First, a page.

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Key characters you might not be familiar with in 'The Last Dance'

Marcus Vanderberg
·6 min read
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ESPN’s 10-part “The Last Dance” documentary on the 1997-98 Chicago Bulls spotlights the names you might imagine.

Michael. Scottie. Dennis. Phil.

But it might be the less familiar characters that will have folks talking the next five weeks. Here’s why:

Jerry Krause (Chicago Bulls general manager, 1985-2003)

If you thought Michael Jordan would portray Krause in a halfway positive light, well you don’t know Michael Jordan.

“The Last Dance” doesn’t take long before painting Krause as an attention-starved, resentful GM, including footage throughout the series of Jordan and Scottie Pippen openly berating and mocking the Bulls executive who died in 2017 at the age of 77.

Krause was GM for all six championships in Chicago had his share of issues with the three key catalysts of the Bulls run: Jordan, Pippen and head coach Phil Jackson. A former baseball and basketball scout, Krause replaced Rod Thorn in March 1985 and his relationship with Jordan was tested shortly thereafter during the 1985-86 season. Fresh off a Rookie of the Year honor and taking the NBA by storm, Jordan broke his foot during the third game of the season. If it were up to Krause and owner Jerry Reinsdorf, the risk of Jordan re-injuring his foot wasn’t worth the risk of trying to make the playoffs. Jordan returned after missing 62 games and helped the Bulls to the playoffs (with a 30-52 record) despite the front office limiting him to just 14 minutes a game.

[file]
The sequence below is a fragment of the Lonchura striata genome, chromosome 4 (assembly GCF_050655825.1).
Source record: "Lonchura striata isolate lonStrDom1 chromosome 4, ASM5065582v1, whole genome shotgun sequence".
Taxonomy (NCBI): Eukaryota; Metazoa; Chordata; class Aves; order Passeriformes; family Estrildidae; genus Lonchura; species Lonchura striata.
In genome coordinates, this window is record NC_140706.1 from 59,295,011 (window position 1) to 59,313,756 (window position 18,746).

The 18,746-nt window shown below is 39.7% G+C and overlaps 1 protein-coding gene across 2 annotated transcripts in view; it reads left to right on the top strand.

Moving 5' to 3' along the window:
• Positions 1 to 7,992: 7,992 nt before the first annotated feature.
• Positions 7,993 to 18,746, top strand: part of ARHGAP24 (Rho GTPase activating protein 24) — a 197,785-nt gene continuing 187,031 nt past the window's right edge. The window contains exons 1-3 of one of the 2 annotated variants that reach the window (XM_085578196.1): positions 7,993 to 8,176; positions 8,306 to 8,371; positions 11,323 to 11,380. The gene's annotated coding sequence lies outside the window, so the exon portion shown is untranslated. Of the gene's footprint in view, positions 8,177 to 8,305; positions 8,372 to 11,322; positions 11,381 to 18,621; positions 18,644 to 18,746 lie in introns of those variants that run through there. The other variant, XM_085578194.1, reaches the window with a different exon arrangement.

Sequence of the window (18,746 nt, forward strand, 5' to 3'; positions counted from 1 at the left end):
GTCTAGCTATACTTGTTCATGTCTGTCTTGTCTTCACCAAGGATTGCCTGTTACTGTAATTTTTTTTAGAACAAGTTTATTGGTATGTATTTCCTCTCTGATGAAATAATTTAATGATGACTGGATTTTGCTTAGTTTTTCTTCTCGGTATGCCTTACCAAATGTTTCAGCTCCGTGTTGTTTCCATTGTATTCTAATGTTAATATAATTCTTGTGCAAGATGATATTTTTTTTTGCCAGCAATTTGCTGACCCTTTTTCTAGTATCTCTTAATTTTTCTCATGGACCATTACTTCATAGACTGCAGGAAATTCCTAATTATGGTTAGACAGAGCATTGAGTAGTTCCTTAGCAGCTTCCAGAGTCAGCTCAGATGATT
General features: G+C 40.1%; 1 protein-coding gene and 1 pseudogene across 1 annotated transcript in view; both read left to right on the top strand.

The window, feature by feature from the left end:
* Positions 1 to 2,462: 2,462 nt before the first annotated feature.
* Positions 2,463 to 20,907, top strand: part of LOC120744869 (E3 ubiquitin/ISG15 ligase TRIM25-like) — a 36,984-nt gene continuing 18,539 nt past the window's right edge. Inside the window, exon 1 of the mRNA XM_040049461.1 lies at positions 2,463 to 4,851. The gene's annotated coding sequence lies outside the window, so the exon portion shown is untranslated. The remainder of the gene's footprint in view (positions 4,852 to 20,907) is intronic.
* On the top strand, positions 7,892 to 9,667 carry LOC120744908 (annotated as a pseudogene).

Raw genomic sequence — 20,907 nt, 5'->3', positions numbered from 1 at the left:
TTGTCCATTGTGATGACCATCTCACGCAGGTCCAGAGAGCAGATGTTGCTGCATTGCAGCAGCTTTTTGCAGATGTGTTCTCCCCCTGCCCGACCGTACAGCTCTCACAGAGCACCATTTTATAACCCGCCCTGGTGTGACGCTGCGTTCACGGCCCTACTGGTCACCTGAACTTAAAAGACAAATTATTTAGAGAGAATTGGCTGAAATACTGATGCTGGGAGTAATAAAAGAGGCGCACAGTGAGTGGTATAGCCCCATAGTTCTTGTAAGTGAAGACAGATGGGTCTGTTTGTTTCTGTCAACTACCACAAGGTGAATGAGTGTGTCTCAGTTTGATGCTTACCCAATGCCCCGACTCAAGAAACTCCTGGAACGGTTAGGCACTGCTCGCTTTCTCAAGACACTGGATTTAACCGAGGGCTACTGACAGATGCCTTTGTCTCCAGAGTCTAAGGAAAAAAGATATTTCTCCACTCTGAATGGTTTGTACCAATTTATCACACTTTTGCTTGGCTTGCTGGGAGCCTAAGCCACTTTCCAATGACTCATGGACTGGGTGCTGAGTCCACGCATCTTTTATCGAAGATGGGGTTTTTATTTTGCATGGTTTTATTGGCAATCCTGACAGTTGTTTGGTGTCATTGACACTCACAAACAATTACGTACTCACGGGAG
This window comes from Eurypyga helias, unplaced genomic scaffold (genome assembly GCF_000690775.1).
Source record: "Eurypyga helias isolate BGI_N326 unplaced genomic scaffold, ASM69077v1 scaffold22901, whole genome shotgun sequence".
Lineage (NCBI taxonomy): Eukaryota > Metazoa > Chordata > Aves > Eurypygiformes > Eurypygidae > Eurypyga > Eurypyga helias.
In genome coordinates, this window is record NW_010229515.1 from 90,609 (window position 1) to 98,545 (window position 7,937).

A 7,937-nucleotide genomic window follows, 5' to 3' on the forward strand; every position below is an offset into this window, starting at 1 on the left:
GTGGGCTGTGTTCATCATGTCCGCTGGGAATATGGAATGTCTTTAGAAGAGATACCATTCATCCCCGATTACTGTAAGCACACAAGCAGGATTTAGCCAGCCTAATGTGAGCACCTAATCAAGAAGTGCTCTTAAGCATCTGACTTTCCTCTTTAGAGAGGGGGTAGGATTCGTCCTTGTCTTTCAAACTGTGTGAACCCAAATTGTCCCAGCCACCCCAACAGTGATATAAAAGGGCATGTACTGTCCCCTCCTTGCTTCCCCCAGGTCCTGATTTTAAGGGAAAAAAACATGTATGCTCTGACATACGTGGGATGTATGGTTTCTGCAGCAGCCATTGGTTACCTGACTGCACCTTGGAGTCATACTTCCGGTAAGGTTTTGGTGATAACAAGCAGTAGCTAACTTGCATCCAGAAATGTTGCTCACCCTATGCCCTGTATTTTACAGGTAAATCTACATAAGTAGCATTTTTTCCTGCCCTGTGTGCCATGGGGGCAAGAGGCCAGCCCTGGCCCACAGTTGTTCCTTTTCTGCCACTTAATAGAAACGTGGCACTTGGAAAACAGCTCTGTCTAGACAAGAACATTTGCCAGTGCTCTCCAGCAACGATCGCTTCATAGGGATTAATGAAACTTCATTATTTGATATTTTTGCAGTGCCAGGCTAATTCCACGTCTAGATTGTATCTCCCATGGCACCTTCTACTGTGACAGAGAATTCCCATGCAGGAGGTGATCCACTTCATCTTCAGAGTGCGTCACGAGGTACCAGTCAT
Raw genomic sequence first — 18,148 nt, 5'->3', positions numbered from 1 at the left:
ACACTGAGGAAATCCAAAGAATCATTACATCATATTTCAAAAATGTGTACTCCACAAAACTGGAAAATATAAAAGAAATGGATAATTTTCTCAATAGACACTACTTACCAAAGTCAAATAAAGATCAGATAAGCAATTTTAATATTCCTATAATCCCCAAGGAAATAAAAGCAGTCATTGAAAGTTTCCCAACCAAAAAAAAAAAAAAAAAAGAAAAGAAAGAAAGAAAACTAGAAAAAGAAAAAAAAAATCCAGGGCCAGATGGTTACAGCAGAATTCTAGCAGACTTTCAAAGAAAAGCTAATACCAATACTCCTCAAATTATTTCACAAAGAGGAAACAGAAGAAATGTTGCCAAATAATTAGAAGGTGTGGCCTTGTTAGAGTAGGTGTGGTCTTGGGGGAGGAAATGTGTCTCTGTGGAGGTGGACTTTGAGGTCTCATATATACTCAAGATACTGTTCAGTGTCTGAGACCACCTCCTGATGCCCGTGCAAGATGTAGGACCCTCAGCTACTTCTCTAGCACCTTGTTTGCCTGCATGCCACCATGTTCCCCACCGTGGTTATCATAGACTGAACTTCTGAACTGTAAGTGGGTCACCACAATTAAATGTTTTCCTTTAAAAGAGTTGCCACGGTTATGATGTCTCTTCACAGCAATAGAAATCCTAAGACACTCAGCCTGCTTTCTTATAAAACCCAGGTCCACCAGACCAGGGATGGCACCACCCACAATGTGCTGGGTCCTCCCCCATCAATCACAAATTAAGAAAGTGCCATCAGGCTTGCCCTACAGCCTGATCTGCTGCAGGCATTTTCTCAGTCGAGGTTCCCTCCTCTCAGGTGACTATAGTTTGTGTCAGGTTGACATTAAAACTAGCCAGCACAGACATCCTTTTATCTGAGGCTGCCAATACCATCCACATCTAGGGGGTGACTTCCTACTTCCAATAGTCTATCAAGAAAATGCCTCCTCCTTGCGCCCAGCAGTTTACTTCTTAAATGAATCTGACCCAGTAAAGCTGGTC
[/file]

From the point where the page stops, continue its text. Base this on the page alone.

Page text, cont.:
Former Chicago Bulls General manager Jerry Krause had his share of issues with players and coaches on the team. (Getty Images)
Former Chicago Bulls General manager Jerry Krause had his share of issues with players and coaches on the team. (Getty Images)

“The mistrust Michael had with management, specifically with Jerry Krause, was he believed that they violated the most fundamental aspect of sport,” author Mark Vancil said in “The Last Dance.” “Of, I would argue, the most fundamental aspect of the way Michael conducted his life. You do it at the highest level and you do it to win all the time.”

It was downhill from that point for Krause and Jordan, culminating in the messy yet successful 1997-98 season, when the Bulls won a sixth and final championship. How Jordan and Krause lasted together for as long as they did is more a testament to winning than either man being the bigger person.

David Falk (Michael Jordan’s agent)

If it weren’t for Falk (and Jordan’s parents), the world might have never been blessed with Air Jordan. Falk worked for ProServ, an agency that repped tennis stars like Arthur Ashe and Sam Smith. “Our strategy was to try to take a team sport player and treat him more like a golfer or a boxer or a tennis player,” Falk said in “The Last Dance.”

Converse, the official shoe of the NBA at the time, told Jordan the company couldn’t elevate him over other clients like Magic Johson and Larry Bird. Adidas, Jordan’s first choice for a shoe company, told Falk they couldn’t make a shoe work at the time. That opened the door for Nike, a company at the time that wasn’t known for basketball shoes.

“I wanted Michael to go with Nike because they were the upstart,” Falk said. It took Jordan’s mom, Deloris, to get on the plane and listen to the pitch from Nike.

If it were up to Michael Jordan, he would have signed a shoe deal with Adidas over Nike. (Will Newton/Getty Images)
If it were up to Michael Jordan, he would have signed a shoe deal with Adidas over Nike. (Will Newton/Getty Images)

Falk also had a hand in naming the shoe line that is still the biggest and most popular brand in 2020.